Content

Balance Sheet of Breeding Bird Population 1994

Introduction

Breeding birds are for various reasons well-suited as indicators for the evaluation of habitats. They occur in almost all landscape types and settle them quickly, they display no extreme fluctuation of population, and, since they are at the end of the food chain, they make complex demands upon their respective habitats.

They are generally well-studied, since there are so many interested avifaunistic (ornithological) persons and groups; moreover, breeding birds are relatively easy to observe.

Indicators react in visible ways to ecological damage, and thus represent other groups of organisms, or whole biotic communities. Breeding birds can, as indicators, indicate deficits and qualities of habitats, such as near-naturalness, structural diversity, intensity of disturbance or the relationship to other habitats, (cf. Matthäus 1992) and thus form a basis for conservation planning. This is especially true of indicator species (Leitarten) in the present sense, i.e., those specialized toward particular habitats. According to investigations by Flade (1991, 1994) indicator species reach significantly higher frequency (abundance or sighting probability in the investigation areas, which are usually at least 10 ha in size), and usually also markedly higher settlement density (brood pairs per 10-ha investigation area) in only one, or in a very few, habitat types, than in all other habitat types. In their preferred landscape types, indicator species find their required habitat structures significantly more often and, most importantly, more regularly, than in all other landscape types. Ubiquitous species (garden-variety species) are of little significance by comparison, because of their slight degree of specialization. The goldcrest, as an example of an indicator species, shows high frequency and settlement density in only four habitats characterized by spruce (cf. Fig. 1). For the willow warbler, by contrast, as an example of a ubiquitous species, significantly preferred habitat types cannot be ascertained (cf. Fig. 2).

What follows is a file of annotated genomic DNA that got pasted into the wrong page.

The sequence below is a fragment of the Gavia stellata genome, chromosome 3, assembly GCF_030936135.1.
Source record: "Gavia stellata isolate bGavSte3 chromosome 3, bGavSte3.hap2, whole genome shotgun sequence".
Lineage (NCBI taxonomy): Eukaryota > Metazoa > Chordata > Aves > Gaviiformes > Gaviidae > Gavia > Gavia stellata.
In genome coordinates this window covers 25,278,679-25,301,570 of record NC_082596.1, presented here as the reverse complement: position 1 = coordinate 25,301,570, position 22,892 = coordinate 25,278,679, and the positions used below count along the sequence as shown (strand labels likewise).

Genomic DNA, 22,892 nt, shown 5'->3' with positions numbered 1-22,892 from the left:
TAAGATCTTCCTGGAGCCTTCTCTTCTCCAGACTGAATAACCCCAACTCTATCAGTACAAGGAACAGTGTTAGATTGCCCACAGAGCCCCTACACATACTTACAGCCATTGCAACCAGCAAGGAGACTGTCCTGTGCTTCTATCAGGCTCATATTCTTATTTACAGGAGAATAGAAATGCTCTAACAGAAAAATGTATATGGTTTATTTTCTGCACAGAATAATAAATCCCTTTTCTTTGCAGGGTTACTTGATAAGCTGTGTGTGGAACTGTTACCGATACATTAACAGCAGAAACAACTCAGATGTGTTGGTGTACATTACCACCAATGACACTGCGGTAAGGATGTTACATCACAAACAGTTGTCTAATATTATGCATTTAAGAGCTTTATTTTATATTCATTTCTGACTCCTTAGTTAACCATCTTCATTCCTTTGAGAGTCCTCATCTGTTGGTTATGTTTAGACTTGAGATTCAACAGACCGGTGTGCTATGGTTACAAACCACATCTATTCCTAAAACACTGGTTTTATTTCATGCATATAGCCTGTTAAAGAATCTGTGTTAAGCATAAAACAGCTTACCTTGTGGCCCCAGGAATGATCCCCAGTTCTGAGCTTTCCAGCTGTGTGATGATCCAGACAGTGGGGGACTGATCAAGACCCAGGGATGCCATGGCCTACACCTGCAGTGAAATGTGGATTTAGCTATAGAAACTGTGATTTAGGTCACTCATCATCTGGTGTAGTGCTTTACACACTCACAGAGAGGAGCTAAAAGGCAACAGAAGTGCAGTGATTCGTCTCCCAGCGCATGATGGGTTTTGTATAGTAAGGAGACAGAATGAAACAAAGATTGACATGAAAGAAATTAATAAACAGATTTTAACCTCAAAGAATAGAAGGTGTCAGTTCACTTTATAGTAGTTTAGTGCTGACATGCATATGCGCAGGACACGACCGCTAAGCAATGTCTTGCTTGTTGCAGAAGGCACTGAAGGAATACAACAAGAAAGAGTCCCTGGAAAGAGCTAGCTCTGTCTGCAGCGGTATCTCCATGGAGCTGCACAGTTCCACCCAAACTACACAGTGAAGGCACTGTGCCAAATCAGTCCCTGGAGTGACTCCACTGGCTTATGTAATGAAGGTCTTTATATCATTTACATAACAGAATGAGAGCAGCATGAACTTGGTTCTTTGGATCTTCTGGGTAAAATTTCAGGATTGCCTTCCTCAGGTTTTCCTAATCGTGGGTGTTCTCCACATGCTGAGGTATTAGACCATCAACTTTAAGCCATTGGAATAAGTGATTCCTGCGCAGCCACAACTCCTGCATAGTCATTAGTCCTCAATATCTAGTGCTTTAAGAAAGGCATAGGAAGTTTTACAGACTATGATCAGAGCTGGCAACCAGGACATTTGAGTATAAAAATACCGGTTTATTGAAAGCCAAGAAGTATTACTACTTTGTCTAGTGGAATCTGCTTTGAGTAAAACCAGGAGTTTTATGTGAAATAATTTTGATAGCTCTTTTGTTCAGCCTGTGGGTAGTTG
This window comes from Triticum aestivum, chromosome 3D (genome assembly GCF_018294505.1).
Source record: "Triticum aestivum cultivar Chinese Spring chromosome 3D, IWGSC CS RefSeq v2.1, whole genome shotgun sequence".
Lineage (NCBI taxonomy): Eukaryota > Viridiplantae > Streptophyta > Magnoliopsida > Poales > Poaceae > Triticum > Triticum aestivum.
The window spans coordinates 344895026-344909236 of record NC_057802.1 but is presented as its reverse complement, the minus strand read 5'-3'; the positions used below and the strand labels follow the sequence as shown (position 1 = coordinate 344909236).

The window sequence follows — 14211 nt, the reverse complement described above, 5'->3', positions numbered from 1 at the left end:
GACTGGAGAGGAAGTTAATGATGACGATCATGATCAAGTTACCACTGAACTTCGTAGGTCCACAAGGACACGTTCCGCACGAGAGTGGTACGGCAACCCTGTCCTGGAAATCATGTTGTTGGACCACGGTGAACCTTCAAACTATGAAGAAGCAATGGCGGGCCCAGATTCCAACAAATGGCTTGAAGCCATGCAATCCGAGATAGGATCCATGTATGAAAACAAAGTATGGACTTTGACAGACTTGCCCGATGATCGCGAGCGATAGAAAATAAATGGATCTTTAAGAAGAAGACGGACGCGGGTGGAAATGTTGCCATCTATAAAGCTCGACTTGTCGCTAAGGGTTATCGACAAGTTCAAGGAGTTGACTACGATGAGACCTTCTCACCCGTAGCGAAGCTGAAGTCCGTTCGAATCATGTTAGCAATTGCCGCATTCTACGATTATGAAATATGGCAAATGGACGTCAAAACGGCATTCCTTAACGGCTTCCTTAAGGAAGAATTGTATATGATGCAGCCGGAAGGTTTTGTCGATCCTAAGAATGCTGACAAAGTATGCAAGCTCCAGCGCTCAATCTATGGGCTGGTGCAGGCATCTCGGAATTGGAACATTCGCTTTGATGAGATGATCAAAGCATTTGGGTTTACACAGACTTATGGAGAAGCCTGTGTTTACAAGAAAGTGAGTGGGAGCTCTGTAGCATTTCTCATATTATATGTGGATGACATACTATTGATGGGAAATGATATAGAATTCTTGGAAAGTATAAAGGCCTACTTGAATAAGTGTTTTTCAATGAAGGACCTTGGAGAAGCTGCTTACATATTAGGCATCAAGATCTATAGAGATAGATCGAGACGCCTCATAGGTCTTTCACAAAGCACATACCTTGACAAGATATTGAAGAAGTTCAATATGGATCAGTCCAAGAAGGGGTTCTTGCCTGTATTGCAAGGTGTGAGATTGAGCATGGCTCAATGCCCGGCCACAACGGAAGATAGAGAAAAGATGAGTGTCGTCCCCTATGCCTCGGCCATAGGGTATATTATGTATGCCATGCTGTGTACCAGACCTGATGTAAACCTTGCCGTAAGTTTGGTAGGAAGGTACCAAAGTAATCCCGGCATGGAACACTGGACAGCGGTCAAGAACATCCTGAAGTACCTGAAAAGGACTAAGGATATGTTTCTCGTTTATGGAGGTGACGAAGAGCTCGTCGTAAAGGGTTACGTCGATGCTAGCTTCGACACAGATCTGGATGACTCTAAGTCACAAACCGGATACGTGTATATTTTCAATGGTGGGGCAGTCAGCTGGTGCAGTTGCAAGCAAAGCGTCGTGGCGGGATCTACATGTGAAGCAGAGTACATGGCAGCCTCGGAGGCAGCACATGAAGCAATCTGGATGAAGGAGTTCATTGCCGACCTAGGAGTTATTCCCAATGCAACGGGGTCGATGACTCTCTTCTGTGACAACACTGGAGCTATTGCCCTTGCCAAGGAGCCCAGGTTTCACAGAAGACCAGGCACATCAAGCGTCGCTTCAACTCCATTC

Link to: Vergrößern
Fig. 1: Ecological Profile of an Indicator Species (Goldcrest - Regulus regulus)
Image: Flade 1991
Link to: Vergrößern
Fig. 2: Ecological Profile of a Ubiquitous Species (Willow Warbler - Phylloscopus trochilus)
Image: Flade 1991

For the present map, a balance sheet of the breeding bird population was developed using the indicator species to be expected (ideal situation), and the indicator species mapped in the breeding-bird atlases of Berlin (actual situation). The indicator species to be expected were derived from habitat mapping, with the aid of the indicator species groups determined by Flade (1994) and transferred to the breeding-bird habitats available in Berlin.

As background information, a potential avifaunistic evaluation and also a survey of the occurrence of Red Data Book species were prepared for these areas. In this way, on one hand, the different value of the habitat types was shown, and on the other, the assignment of the occurrence or absence of indicator species was facilitated.

Thus, the present map elucidates the situation of deficit areas and makes possible an evaluation of the quality of different urban areas. It forms the basis for cause analyses and the implementation of targeted measures, i.e., in form of species relief programs, such as those provided under the Berlin Conservation Law. Species protection-related questions, e.g. the question of the stability of the populations found, or the species wealth of certain areas, were not the focus of the investigation.